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Art Briles Thinks He Was A Fall Guy

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A Baylor student named Jasmin Hernandez, who was raped by Baylor football player Tevin Elliot in 2014, is suing the university for its mishandling of her case. Former head coach Art Briles was named as a co-defendant, which was filed before he was fired, and now he’s attempting to block settlement of the lawsuit while perhaps building his own case for a wrongful termination suit.

Today, an attorney representing Briles filed a motion in the Hernandez suit, seeking to prevent Baylor’s attorneys from continuing to represent him in the lawsuit. According to the motion, Briles is upset that Baylor’s attorneys have continued to speak on his behalf even after his dismissal, and specifically takes issue with their insistence on settling the case. Briles, it seems, has no intention of settling:

Further, without being provided current information and without having anopportunity to consider this information, Mr. Briles does not wish to settle the Hernandez civil rights litigation and does not consent to any settlement in that case or in any other case in which is is jointly named as a defendant and currently outstanding or filed in the future.

There’s something else at play in this motion, though, because it certainly looks like Briles is gearing up for his own legal battle against the university. The motion includes a letter from Briles’s new attorney to Baylor’s lawyers, in which the school is accused of turning Briles into a fall guy:

The conclusion is inescapable that the motive of Baylor University and the Board of Regents was to use its Head Football Coach and the Baylor Athletic Department as a camouflage to disguise and distract from its own institutional failure to comply with Title IX and other federal civil rights laws. It is equally clear from the actions of Baylor University and the Board of Regents, both in the media and in its oral and written communications with Coach Briles since his wrongful termination, that they have ignored and repeatedly violated the clear duties that they owe under Texas law and by contract to Art Briles. Baylor University and the Board of Regents have refused to provide Coach Art Briles with any information or grounds which they used to support the termination of his employment. Anything that Baylor University or the Board of Regents have discovered or learned pertaining to Coach Art Briles is privileged and confidential and must be turned over to me immediately.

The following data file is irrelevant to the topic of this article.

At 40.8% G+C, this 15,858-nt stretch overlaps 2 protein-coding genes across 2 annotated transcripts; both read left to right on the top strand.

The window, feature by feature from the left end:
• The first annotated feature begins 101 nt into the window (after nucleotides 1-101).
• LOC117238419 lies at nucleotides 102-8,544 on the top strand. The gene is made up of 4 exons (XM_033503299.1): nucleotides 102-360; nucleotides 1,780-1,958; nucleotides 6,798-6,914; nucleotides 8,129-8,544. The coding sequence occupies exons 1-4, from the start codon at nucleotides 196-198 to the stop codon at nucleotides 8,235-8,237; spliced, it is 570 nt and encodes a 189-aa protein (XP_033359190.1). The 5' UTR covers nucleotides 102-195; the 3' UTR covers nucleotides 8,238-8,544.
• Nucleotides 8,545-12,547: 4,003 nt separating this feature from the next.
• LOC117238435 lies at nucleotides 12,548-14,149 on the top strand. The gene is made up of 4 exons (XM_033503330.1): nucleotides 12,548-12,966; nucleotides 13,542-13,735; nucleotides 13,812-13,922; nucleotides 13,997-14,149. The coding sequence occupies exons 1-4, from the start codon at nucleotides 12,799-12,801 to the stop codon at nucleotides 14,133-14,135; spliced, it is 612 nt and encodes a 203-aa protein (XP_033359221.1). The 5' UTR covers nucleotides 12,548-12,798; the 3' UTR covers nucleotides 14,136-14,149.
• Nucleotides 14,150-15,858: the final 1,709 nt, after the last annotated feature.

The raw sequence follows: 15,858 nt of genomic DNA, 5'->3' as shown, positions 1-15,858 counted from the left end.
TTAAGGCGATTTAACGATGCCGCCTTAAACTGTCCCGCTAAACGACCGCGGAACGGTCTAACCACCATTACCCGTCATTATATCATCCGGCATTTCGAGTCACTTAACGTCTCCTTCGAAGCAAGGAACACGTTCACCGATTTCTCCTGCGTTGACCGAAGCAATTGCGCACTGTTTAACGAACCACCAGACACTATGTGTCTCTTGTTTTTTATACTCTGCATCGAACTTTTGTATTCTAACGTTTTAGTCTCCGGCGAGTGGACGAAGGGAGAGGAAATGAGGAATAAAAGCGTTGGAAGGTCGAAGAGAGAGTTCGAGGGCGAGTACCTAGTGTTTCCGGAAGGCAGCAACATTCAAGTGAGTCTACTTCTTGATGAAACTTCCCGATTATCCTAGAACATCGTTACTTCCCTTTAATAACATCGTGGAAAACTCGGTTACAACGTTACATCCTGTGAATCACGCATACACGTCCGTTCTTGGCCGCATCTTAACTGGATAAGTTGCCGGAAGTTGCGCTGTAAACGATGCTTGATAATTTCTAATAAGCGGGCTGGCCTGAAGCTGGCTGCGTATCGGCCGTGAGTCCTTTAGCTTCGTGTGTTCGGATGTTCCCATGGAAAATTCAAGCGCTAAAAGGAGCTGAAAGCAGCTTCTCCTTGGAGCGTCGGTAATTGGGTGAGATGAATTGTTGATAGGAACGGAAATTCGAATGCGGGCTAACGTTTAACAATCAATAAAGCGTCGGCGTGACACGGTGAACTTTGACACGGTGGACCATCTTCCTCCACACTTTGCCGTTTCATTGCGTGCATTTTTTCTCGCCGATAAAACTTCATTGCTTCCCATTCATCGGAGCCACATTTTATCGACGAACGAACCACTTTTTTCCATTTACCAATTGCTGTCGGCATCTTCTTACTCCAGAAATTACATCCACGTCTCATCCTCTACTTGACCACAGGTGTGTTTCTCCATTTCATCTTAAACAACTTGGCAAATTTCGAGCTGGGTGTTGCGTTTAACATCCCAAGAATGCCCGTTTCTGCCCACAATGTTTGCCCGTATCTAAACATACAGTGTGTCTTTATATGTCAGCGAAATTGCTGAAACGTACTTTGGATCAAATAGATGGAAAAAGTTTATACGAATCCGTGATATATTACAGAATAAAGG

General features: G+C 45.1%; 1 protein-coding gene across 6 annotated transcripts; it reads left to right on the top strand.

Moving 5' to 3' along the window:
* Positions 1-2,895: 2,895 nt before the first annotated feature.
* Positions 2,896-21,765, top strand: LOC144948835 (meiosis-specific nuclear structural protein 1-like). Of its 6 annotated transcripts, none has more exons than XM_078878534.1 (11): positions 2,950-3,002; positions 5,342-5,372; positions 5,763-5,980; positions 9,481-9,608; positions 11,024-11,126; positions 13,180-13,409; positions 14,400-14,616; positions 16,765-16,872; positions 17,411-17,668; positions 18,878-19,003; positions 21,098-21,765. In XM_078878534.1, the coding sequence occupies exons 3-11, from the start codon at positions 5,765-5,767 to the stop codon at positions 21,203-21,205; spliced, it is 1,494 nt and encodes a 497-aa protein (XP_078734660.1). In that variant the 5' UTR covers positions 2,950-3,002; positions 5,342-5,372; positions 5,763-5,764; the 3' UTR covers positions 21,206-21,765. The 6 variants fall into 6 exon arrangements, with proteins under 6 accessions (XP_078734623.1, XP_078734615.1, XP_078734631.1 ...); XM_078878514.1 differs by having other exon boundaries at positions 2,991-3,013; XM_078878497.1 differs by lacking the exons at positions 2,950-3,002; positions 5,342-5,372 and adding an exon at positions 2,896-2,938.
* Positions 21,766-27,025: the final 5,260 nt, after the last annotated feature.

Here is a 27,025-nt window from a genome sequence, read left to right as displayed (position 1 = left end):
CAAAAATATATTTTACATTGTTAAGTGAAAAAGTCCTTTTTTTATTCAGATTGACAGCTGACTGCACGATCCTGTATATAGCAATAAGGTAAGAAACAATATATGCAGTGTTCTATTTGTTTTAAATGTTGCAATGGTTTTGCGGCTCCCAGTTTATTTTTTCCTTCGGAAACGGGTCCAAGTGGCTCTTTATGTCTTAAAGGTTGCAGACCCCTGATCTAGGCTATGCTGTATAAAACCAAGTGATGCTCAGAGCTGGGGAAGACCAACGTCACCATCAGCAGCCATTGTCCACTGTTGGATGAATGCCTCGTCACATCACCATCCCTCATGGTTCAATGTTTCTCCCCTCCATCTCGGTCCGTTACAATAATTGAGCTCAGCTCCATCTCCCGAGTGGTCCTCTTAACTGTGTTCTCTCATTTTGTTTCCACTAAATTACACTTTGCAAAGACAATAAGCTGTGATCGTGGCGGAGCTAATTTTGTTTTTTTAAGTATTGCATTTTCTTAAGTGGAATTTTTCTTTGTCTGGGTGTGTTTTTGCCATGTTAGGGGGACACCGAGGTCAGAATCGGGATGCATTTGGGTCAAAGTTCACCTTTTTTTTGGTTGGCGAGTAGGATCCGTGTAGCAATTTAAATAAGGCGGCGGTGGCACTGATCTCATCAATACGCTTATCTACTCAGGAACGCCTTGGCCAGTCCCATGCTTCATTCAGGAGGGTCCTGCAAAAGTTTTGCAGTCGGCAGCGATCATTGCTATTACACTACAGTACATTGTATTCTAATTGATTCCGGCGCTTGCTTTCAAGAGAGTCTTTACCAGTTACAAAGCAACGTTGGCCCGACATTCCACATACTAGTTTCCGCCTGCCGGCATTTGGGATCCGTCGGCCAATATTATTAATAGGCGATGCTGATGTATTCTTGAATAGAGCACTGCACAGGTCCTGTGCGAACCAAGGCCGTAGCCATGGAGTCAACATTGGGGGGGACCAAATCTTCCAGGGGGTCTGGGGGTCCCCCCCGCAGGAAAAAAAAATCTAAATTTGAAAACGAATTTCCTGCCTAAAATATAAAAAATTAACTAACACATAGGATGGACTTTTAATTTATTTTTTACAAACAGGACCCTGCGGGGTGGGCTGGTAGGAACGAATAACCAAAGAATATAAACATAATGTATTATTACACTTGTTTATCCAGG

That last bit about privileged and confidential information that Briles wants turned over to him opens up the possibility for a wrongful termination suit. Briles is trying to get his hands on the evidence—text messages, interviews, e-mails, etc.—that the law firm Pepper Hamilton compiled while conducting its investigation into Baylor’s mishandling of sexual assault cases. Why would he want all of those documents? Maybe because he’s looking for something that will exculpate him, lay all the blame on the Board of Regents, and/or confirm that he was in fact just a patsy.

Here is a relevant excerpt from Hernandez’s lawsuit:

Mother also called Briles to inform him about what Elliott, one of Briles’ football players had done. Mother received a return phone call from Briles’ secretary informing Mother that her office had heard of the allegations and were looking into it.

Hernandez’s father also called Briles’ office several times to follow up. Hernandez’s father never received a return phone call from Briles or anyone in his office.


You can read Briles’s entire motion, and the letter from his new attorney, below.


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